Mozilla will follow in the steps of Google Chrome and start blocking the loading of FTP subresources inside HTTP and HTTPS pages.
By FTP subresources, we refer to files loaded via the FTP protocol inside img, script, or iframe tags that have a src="ftp://".
FTP links placed inside normal < a >links or typed directly in the browser's address bar will continue to work.
The reasoning is that FTP is an insecure protocol that doesn't support modern encryption techniques and will inherently break many other built-in browser security and privacy features, such as HSTS, CSP, XSA, or others.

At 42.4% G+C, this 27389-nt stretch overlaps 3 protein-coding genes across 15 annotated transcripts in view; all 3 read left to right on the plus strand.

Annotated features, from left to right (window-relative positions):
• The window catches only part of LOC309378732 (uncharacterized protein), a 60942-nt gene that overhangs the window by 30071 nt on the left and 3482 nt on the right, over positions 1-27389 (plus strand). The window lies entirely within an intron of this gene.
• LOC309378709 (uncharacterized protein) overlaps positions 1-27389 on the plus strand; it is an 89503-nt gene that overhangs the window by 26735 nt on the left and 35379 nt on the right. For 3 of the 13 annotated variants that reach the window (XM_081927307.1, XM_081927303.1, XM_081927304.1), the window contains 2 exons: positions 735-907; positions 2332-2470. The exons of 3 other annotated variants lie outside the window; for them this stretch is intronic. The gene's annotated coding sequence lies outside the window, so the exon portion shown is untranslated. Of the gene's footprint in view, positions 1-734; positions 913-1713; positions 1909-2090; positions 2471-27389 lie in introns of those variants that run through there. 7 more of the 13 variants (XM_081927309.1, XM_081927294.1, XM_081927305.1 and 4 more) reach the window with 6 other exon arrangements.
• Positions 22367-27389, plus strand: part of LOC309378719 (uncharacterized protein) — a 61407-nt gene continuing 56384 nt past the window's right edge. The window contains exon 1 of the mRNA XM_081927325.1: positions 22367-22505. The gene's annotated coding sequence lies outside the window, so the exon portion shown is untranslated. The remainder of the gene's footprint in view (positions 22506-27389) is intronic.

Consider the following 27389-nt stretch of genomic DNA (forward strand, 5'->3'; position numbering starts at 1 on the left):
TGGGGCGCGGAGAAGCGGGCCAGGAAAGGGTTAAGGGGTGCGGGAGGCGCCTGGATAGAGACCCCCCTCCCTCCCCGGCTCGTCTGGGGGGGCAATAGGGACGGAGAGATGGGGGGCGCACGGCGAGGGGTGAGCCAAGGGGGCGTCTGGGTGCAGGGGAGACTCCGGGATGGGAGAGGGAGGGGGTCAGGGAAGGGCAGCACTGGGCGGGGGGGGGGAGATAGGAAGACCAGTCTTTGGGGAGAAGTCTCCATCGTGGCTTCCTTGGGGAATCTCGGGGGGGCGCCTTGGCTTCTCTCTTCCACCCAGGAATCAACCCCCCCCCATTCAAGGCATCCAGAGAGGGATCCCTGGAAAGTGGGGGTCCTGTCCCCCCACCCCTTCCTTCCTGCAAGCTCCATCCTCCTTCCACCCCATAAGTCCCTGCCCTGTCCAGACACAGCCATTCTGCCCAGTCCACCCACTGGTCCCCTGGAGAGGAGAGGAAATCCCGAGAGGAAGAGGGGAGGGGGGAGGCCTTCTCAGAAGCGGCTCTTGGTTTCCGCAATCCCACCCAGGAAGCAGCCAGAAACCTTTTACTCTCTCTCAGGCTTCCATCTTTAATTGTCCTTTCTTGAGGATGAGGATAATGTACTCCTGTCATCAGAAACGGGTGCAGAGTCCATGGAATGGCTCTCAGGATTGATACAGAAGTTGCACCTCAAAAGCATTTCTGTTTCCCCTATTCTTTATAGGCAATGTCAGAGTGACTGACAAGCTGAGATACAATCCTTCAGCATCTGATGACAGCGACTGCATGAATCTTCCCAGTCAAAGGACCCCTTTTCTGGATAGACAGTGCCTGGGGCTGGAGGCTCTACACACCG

Furthermore, many malware distribution campaigns often rely on compromising FTP servers and redirecting or downloading malware on users' computers via FTP subresources.
Mozilla engineers say FTP subresource blocking will ship with Firefox 61, currently scheduled for release on June 26.
Google took a similar decision to block the loading of FTP subresources last year, in September. Starting with Chrome 63, the browser started blocking FTP subresource loading, but also began marking FTP links accessed in the browser address bar as "Not Secure."
Google said at the time that 0.0026% of all links loaded in the browser address bar were FTP links, a number likely to be very similar on Firefox as well.
The hints from both browser teams are that FTP support overall might soon be deprecated in both browsers due to security reasons, albeit neither Google nor Mozilla placed a deadline on such drastic measure.